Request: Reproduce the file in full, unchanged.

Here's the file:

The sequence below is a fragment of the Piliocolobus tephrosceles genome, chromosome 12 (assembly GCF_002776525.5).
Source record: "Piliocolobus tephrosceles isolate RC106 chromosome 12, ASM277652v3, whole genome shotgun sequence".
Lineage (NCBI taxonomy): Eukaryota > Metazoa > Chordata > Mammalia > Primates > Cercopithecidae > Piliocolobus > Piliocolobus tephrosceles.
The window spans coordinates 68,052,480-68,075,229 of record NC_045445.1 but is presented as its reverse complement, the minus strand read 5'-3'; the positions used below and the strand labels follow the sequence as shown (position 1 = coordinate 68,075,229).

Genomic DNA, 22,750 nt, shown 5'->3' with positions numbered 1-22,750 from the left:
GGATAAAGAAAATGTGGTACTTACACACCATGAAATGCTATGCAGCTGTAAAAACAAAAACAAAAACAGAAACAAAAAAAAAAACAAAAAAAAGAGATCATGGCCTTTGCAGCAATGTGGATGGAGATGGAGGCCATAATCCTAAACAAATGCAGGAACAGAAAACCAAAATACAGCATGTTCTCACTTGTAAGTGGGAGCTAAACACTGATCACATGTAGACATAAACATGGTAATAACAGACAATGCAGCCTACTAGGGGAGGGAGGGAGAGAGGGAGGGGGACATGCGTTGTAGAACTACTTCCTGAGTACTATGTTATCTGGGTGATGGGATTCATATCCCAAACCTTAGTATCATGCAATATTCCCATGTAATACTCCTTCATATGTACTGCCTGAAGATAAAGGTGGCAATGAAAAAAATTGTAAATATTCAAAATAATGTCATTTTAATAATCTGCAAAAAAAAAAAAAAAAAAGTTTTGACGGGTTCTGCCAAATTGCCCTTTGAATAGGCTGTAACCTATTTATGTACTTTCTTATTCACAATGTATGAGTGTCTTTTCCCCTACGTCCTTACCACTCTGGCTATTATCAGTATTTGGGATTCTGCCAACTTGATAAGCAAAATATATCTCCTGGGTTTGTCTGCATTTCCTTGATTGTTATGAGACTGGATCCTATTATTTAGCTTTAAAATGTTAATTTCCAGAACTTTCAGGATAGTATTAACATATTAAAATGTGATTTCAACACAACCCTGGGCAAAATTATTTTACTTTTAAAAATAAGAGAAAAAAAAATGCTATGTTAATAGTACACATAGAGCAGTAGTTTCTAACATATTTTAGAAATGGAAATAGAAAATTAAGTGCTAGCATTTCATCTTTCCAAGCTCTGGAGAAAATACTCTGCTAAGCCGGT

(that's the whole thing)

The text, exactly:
The sequence below is a fragment of the Piliocolobus tephrosceles genome, chromosome 12 (assembly GCF_002776525.5).
Source record: "Piliocolobus tephrosceles isolate RC106 chromosome 12, ASM277652v3, whole genome shotgun sequence".
Lineage (NCBI taxonomy): Eukaryota > Metazoa > Chordata > Mammalia > Primates > Cercopithecidae > Piliocolobus > Piliocolobus tephrosceles.
The window spans coordinates 68,052,480-68,075,229 of record NC_045445.1 but is presented as its reverse complement, the minus strand read 5'-3'; the positions used below and the strand labels follow the sequence as shown (position 1 = coordinate 68,075,229).

Genomic DNA, 22,750 nt, shown 5'->3' with positions numbered 1-22,750 from the left:
GGATAAAGAAAATGTGGTACTTACACACCATGAAATGCTATGCAGCTGTAAAAACAAAAACAAAAACAGAAACAAAAAAAAAAACAAAAAAAAGAGATCATGGCCTTTGCAGCAATGTGGATGGAGATGGAGGCCATAATCCTAAACAAATGCAGGAACAGAAAACCAAAATACAGCATGTTCTCACTTGTAAGTGGGAGCTAAACACTGATCACATGTAGACATAAACATGGTAATAACAGACAATGCAGCCTACTAGGGGAGGGAGGGAGAGAGGGAGGGGGACATGCGTTGTAGAACTACTTCCTGAGTACTATGTTATCTGGGTGATGGGATTCATATCCCAAACCTTAGTATCATGCAATATTCCCATGTAATACTCCTTCATATGTACTGCCTGAAGATAAAGGTGGCAATGAAAAAAATTGTAAATATTCAAAATAATGTCATTTTAATAATCTGCAAAAAAAAAAAAAAAAAAGTTTTGACGGGTTCTGCCAAATTGCCCTTTGAATAGGCTGTAACCTATTTATGTACTTTCTTATTCACAATGTATGAGTGTCTTTTCCCCTACGTCCTTACCACTCTGGCTATTATCAGTATTTGGGATTCTGCCAACTTGATAAGCAAAATATATCTCCTGGGTTTGTCTGCATTTCCTTGATTGTTATGAGACTGGATCCTATTATTTAGCTTTAAAATGTTAATTTCCAGAACTTTCAGGATAGTATTAACATATTAAAATGTGATTTCAACACAACCCTGGGCAAAATTATTTTACTTTTAAAAATAAGAGAAAAAAAAATGCTATGTTAATAGTACACATAGAGCAGTAGTTTCTAACATATTTTAGAAATGGAAATAGAAAATTAAGTGCTAGCATTTCATCTTTCCAAGCTCTGGAGAAAATACTCTGCTAAGCCGGT